The Swedish retail giant confirmed Monday it would roll out the systems at 17 of its stores in Britain in coming months in partnership with Chinese panel-maker Hanergy Solar U.K. after conducting a trial run this summer at an outlet in Southampton, England.
Believed to be the first time photovoltaic energy systems have been made available through a mass-market retailer, IKEA's move comes a year after feed-in tariffs paid to British panel owners were slashed from 69 cents per kilowatt to their current 23 cents.
IKEA announced the consumer rollout after using solar panels extensively to help power its own facilities. Under its corporate sustainability program, the retailer has installed more than 250,000 panels at its stores worldwide and is aiming to produce as much energy as it consumes by 2020.
The price of a standard 3.36-kilowatt PV system for a semi-detached home would run about $10,800, including value-added tax, with 15-percent discounts available under IKEA's family loyalty program, the British online journal BusinessGreen.com reported.
"We know that our customers want to live more sustainably and we hope working with Hanergy to make solar panels affordable and easily available helps them do just that," Joanna Yarrow, head of sustainability for IKEA U.K. and Ireland, said in a statement.
"We want to make a greener, more sustainable way of life attractive and easy for as many people as possible, so in addition to our collaboration with Hanergy, we're dedicated to expanding our range of sustainable products that help customers save energy, water and sort waste fourfold by 2020."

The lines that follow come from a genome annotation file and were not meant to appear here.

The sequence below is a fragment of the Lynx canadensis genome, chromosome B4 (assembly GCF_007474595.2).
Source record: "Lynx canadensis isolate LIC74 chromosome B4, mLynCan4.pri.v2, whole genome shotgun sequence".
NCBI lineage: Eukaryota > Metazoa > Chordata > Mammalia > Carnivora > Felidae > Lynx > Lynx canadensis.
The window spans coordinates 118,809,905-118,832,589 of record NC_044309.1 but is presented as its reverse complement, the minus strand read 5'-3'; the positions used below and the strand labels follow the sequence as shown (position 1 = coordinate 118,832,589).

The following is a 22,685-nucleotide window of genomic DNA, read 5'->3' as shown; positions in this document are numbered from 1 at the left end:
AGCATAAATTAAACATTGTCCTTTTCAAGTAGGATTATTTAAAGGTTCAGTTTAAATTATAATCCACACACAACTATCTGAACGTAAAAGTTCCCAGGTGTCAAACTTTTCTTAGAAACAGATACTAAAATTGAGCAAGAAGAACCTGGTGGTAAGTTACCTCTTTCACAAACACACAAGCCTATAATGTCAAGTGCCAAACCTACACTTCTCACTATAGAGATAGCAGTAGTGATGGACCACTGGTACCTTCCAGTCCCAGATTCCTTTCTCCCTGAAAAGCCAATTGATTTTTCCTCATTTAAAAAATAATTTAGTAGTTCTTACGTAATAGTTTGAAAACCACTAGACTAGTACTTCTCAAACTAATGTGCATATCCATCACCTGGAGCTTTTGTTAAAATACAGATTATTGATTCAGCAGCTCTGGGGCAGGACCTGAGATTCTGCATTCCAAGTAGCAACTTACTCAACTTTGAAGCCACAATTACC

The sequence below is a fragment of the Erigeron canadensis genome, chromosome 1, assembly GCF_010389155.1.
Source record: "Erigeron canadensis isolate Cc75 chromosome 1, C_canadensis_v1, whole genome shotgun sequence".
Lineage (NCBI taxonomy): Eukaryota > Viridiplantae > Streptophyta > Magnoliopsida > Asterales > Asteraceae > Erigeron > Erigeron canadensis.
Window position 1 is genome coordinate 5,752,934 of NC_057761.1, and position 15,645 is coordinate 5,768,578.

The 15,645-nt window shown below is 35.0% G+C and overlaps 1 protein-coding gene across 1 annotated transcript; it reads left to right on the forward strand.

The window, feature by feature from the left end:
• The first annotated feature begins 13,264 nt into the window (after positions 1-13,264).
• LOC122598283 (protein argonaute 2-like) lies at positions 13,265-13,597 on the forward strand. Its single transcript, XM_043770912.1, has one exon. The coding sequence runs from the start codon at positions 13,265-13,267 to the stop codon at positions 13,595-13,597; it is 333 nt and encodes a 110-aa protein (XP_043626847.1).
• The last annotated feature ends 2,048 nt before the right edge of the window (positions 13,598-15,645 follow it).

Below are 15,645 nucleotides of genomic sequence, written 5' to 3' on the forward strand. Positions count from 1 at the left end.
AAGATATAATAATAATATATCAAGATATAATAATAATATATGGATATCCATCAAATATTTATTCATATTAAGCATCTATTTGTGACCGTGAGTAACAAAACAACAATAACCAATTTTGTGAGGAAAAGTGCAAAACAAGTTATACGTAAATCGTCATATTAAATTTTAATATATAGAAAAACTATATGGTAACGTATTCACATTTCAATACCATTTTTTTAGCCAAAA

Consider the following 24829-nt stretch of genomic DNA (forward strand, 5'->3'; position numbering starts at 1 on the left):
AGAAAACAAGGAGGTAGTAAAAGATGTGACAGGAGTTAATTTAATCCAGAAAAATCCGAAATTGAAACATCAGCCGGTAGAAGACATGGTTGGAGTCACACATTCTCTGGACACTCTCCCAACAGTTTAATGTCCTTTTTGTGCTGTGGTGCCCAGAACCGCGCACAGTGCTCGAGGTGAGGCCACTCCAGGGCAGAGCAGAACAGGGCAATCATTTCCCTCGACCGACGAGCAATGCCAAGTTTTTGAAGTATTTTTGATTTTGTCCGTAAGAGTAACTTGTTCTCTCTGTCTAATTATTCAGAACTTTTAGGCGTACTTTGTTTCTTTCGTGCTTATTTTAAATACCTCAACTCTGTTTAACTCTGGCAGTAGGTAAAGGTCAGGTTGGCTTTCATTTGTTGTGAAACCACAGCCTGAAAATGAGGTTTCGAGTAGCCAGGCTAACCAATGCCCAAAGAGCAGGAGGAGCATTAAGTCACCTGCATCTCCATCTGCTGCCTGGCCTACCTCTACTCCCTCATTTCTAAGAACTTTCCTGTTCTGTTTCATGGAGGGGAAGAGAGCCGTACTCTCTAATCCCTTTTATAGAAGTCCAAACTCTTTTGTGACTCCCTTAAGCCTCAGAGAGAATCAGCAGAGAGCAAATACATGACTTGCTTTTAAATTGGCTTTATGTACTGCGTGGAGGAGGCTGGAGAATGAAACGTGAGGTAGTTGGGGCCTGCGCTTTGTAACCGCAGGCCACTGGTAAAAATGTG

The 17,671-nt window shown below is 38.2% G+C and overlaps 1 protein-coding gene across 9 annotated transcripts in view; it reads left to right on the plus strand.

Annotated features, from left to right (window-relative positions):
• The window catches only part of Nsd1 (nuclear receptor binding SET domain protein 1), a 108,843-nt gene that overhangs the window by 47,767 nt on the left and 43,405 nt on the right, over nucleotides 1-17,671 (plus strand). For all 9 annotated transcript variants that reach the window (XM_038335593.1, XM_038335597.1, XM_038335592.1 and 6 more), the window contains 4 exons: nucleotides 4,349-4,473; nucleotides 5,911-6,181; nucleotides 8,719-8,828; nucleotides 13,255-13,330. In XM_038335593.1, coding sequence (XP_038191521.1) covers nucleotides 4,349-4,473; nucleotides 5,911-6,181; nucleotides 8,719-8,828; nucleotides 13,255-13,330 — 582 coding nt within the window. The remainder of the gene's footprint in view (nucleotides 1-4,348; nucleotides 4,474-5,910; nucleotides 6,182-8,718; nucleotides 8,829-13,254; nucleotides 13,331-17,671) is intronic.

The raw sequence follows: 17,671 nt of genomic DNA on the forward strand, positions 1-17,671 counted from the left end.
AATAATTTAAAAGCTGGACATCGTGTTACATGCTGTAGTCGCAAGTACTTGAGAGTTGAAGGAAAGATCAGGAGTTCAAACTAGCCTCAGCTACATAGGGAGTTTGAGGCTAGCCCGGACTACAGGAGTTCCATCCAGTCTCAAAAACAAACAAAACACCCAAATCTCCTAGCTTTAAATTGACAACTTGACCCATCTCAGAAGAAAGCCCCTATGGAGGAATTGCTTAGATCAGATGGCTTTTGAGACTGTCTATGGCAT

"Our collaboration with IKEA has the right ingredients to become a significant step forward for the renewable energy industry," added Hanergy co-Chief Executive Officer Toby Ferenczi. "Both Hanergy and IKEA are convinced that we have the best package for customers on the market to allow homeowners across the U.K. to profit from energy independence."
Steve Howard, IKEA's sustainability chief, told The Wall Street Journal despite likely low profit margins, the retailer wants to build PV systems into "a real business."
They're becoming easier to sell thanks to the volatility of energy prices, he said, adding, "You don't have to care about the environment and climate change, you can just care about the finances."
After a surge of PV panel-buying when Britain first introduced its feed-in tariff scheme, the number of homes installing rooftop systems has dropped as the FIT has gone down. The British Solar Trade Association says the solar market is currently installing about 100,000 solar systems per year -- far below the projected 300,000.
"The biggest challenge facing the market is the perception about rates of return," Ferenczi told BusinessGreen. "I know people who think the feed-in tariff has been scrapped all together."
In its ads for the new systems, IKEA says a typical homeowner could expect an annual FIT return of $1,300 at the current rate of 23 cents per kilowatt.
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